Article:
According to Gaines, a large percentage of the Transfer Flow workforce comes from regional community colleges, rendering such programs essential in keeping his company on the cutting edge.
“If we do not stay up with the technologies, we are literally out of business,” says Gaines. “We can work together to make education better and prepare the students for good-paying jobs.”

Similarly, the collaboration between Shasta College and Shasta High School’s Robotics Program is designed to build a direct pathway to the College’s Rockwell Automation-certified awards in Programmable Logic Controllers (PLC).

“There’s a wide demand for these skill sets, and we need to start these students off a little younger,” says Osbrink.

Credentials like the PLC certification are highly coveted by local industry and allow students to continue their education close to home. For Osbrink, “There’s a huge benefit investing in the high schools so that students can advance their education that much more and be ready for employment when they’re done.”

Just across town, opportunities abound at Shasta College’s brand-new Advanced Manufacturing facility, built with support from the Measure H Bond. Strong Workforce funding has also helped purchase much-needed advanced manufacturing machines, offering students increased access and allowing future “Train the Trainer” events to expand.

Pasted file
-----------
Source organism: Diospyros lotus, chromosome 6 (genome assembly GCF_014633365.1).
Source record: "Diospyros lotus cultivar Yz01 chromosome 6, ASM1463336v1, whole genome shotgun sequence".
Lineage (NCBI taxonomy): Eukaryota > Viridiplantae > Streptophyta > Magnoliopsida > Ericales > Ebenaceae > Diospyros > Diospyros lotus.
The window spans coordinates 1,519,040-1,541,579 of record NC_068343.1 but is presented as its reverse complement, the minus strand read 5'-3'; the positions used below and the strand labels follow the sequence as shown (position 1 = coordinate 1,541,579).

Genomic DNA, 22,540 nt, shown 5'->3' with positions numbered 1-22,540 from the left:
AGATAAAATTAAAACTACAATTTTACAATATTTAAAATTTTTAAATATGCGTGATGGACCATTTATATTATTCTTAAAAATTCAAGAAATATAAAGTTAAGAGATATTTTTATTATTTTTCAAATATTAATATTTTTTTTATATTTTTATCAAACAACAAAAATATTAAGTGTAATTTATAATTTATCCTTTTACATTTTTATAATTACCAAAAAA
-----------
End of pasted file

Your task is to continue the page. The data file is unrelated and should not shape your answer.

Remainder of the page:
CNC instruction has proven particularly crucial to the future of the sector. CNC machine shops are thriving in the northern region, with many businesses depending on the high-tech equipment. For example, CNC machines manufacture fundamental components for companies like TechnipFMC, which makes underwater exploratory vehicles for the oil and gas industry, and Parallax Inc., which produces educational kits. Business is booming, but the equipment requires skilled operators, currently in high demand but short supply.

“The industry has been really struggling to fill those [CNC] positions for many, many years,” says Tim Schaefer, Advanced Manufacturing Training Administrator for the Sacramento Valley Manufacturing Initiative (SVMI).

It’s a familiar problem: Qualified CNC machinists get snapped up immediately by industry, leaving thousands of unfilled positions in places like the Bay Area.